One of the greatest developments in horticulture and agriculture was the realization that crops need to be rotated for the maximisation of production and the minimisation of disease. This understanding was at the heart of Britain's agricultural revolution in the eighteenth century, which prepared the ground for the industrial revolution to really take off, as it enabled food to be produced for the growing urban working class. Originally the British model used a fourfold rotation, but rotations have now become more sophisticated and complex.
Rotating your crops
Crop rotation has for many years been an important part of gardening practice.
The need for rotation
Lessons from Ireland
The greatest agricultural disaster to hit the British Isles was the potato famine. Note that I do not call it the Irish potato famine, as it hit elsewhere than Ireland, but Ireland was the place that suffered the most. We say that the cause was Phytopthera infestans, a horrid fungal disease, and this can strike anywhere, but what made it worse was that in Ireland the people were too desperate to rotate crops properly. The Irish were being made to grow the crops that were needed to pay rent and stay alive. Their corn went to pay rent, and they needed potatoes to sell to the mass English market. Thus they were forced to grow crops on the same land every year without rotation, and the potato variety that they grew was the lumper, which is seriously prone to blight. A double whammy!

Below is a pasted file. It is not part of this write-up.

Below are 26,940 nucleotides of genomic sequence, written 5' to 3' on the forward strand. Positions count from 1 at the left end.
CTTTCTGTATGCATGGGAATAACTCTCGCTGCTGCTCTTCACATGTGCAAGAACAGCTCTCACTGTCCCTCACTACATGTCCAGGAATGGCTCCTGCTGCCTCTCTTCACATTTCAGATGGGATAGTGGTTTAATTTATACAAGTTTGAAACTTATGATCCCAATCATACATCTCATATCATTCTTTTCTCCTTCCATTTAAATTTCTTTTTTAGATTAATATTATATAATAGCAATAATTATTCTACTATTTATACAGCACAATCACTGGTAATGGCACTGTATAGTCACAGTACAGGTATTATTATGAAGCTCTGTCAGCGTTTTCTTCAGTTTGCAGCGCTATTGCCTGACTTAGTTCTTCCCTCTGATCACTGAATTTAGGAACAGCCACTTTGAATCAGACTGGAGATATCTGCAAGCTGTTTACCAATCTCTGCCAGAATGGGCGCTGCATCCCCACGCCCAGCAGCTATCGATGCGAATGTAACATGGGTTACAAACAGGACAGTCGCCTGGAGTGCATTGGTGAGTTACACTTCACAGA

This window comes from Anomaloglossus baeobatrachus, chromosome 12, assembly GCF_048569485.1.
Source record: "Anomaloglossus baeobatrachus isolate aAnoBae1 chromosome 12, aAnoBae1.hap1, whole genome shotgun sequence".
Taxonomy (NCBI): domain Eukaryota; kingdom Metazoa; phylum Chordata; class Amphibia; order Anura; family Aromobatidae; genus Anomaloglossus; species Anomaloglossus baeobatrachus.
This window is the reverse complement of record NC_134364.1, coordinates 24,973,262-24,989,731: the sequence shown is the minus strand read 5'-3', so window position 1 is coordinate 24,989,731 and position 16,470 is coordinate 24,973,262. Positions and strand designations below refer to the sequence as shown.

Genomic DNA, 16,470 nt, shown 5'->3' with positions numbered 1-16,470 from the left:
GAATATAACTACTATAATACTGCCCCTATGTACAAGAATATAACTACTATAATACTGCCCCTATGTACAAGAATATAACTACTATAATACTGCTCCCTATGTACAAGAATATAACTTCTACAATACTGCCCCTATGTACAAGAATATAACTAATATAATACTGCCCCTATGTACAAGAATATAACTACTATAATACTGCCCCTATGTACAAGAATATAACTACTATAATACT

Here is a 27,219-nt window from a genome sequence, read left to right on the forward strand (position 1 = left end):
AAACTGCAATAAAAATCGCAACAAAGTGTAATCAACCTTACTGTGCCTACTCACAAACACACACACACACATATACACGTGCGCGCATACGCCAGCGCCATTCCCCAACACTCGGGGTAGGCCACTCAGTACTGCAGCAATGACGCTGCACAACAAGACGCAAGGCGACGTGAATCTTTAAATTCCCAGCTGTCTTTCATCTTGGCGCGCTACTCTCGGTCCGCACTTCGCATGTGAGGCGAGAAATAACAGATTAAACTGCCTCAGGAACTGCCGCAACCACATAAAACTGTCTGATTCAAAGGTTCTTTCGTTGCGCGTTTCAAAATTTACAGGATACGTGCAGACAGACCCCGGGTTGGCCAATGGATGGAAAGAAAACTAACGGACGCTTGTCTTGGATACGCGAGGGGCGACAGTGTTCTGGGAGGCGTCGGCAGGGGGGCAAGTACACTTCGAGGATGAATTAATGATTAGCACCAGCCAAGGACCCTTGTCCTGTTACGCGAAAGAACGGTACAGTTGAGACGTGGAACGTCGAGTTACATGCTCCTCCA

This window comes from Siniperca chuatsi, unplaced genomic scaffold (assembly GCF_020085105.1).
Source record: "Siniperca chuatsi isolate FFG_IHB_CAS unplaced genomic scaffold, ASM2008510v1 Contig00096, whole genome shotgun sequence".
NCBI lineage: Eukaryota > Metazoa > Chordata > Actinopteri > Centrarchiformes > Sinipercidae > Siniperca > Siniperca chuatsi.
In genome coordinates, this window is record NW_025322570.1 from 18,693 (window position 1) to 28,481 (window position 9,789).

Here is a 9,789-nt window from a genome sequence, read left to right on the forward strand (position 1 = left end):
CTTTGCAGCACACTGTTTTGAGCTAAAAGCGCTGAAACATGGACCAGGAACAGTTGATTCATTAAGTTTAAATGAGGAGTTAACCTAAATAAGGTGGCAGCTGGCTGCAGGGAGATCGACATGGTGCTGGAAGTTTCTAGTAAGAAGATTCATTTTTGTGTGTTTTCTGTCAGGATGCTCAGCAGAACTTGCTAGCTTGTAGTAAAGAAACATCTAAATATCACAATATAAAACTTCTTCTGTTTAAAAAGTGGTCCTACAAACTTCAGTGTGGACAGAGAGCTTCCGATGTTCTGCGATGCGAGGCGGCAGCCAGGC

The problem is this. During any season soil will pick up some plant diseases. So when my potato bed picked up some blight two years ago [the first time that it has happened] I decided that after that I would grow leeks on it the next year. then it will be two or three years at least before I grow potatoes in that bed. Thus the fungus will die of starvation, as it has no host to infect. But the Irish could not do this, as they were forced to grow every year on soil where diseases were becoming well established. Eventually there came a year when weather conditions were right for blight. Disaster! I do not need to speak of the horrors that ensued, especially to those of you whose ancestors were driven from Ireland at that time.
Not only does rotation prevent soil diseases accumulating, but it also balances the nutrient content of the soil. Individual vegetables take a specific cocktail of nutrients from the soil, and if you grow the same ones yearly you note that the specific nutrients diminish. Cotton is infamous for demanding overmuch from soil, which is why the sharecroppers of the American dustbowl, who were forced to grow cotton every year on the same land, soon became impoverished, as yields diminished [See Steinbeck's The Grapes of Wrath.]Of course nutrients can be replaced by fertiliser, but this has its problems as well, and does not replace humus as manure and compost does.
Photo NRCS Oregon, Flickr, Creative Commons
Beth Hoinacki shows an aspect of her ...
The traditional British rotation was four-fold in vegetable fields. The farm was divided into fields. When one was doing potatoes, another was for beans and peas. Another was for brassicas, and the final one for roots, such as onions and leeks. This proved a simple rotation, but it became more sophisticated with time, as other plant families were brought in and space was made in the plan for cereals. For gardeners a complex rotation is very necessary, as vegetable gardens grow a wide range of plant families. Furthermore there has to be room for including winter crops in the planning. The basic principle, though, is that members of one vegetable family are succeeded by members of another, so if you are planting winter crops to succeed summer ones, make sure that you plant a family in the bed previously occupied by another family.